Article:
She also told me that he was a little “shell shocked” at people recognizing him off the golf course, but doesn’t mind taking the time to sign autographs.
It was interesting watching his reaction to the fans rooting for him on Sunday. Fans were hoping he would make a run to the top of the leaderboard.
When he would hear someone yell, “let’s go Nick,” he’d just look up enough to acknowledge them and then put his focus right back on the golf course. It wasn’t that he didn’t appreciate it, but it seemed that he was still wondering how people knew about him, or even that they were out there watching him, and not some of the more high profile golfers that were still out on the course.
That’s just the kind of person he is.
He’s no different on the course than he is off it. He’s just as humble and as willing to be himself to his fans as he is to his family once Watney's day is over.
After a three-putt on the ninth hole, he looked up at me just after he teed off on ten and said, “oops,” with that same kid-like smile that you just can’t help but be drawn to.
He and his wife Amber boarded a plane on Sunday and headed for Columbus, Ohio for Jack Nicklaus’ Memorial Tournament at Muirfield Golf Club. He’ll play his practice round on Wednesday and tee off for the first round of the tournament sometime on Thursday.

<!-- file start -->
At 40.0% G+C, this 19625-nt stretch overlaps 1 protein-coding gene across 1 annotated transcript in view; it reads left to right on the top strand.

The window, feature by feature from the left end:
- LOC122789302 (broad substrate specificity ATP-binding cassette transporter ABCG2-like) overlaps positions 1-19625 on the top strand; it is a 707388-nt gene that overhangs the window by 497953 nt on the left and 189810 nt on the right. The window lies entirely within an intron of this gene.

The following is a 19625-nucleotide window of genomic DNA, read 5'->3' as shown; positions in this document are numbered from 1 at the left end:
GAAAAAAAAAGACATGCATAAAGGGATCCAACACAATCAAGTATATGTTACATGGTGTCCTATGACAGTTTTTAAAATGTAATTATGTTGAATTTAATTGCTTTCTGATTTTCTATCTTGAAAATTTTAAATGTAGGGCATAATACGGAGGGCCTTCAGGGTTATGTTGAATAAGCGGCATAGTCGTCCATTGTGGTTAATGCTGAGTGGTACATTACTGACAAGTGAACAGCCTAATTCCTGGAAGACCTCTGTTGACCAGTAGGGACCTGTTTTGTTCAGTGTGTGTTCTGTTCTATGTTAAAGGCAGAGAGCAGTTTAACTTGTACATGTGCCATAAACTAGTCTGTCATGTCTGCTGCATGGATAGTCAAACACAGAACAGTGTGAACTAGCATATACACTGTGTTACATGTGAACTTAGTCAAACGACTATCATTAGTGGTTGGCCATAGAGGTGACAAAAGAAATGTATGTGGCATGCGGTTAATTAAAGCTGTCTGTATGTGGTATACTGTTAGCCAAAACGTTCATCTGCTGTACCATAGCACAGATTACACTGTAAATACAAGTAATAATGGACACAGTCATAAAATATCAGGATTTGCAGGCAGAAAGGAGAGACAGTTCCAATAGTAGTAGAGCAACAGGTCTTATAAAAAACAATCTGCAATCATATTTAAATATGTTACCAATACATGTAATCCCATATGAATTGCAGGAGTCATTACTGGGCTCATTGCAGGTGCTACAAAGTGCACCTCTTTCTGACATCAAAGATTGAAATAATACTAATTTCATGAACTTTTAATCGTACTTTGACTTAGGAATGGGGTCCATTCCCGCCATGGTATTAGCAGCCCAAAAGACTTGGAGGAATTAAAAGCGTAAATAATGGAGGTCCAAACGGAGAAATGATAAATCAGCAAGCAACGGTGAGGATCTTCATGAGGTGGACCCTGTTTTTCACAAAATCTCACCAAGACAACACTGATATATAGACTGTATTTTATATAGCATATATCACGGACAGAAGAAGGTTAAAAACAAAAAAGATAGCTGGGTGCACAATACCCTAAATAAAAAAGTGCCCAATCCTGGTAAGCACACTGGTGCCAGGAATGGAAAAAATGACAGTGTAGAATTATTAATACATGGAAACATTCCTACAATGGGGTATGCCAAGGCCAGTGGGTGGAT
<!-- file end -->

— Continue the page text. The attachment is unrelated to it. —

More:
For Nick, this is just another tournament in the long journey still ahead of him. Besides that, he has another journey that will be a big chapter in his life.
In just a few short months, he will become a husband to his fiance, Amber. It didn’t take me long to be impressed with her.
There’s no question Watney will look back at The Colonial and wonder, “what if.” But those thoughts will be long gone come Thursday morning. His focus will be on what he needs to do to have a good day and keep himself in contention for all four days.
Who knows, maybe this up and coming PGA Tour star will touch the life of another young fan at the Memorial Tournament, just like he’s touched the life of young Cade Grimm.
Oh, and by the way, Cade might just be the next big golfer to watch as he begins his career at Baylor University.
I’m not making the biggest and boldest prediction in history. But for those of you who know him, and have played alongside this young man, you know that he has a talent that can flourish if he keeps at it.
After all, Grimm's favorite golfer has already wished him the best of luck at the next level. Believe me, that’s an email that is probably already printed and framed in the Grimm home.
So, for those of you that have a chance to get out to the Memorial Tournament in Dublin, Ohio, make sure you find Nick Watney. Watch this young star and watch how he carries himself on the golf course.
You never know. You may just become a fan, yourself.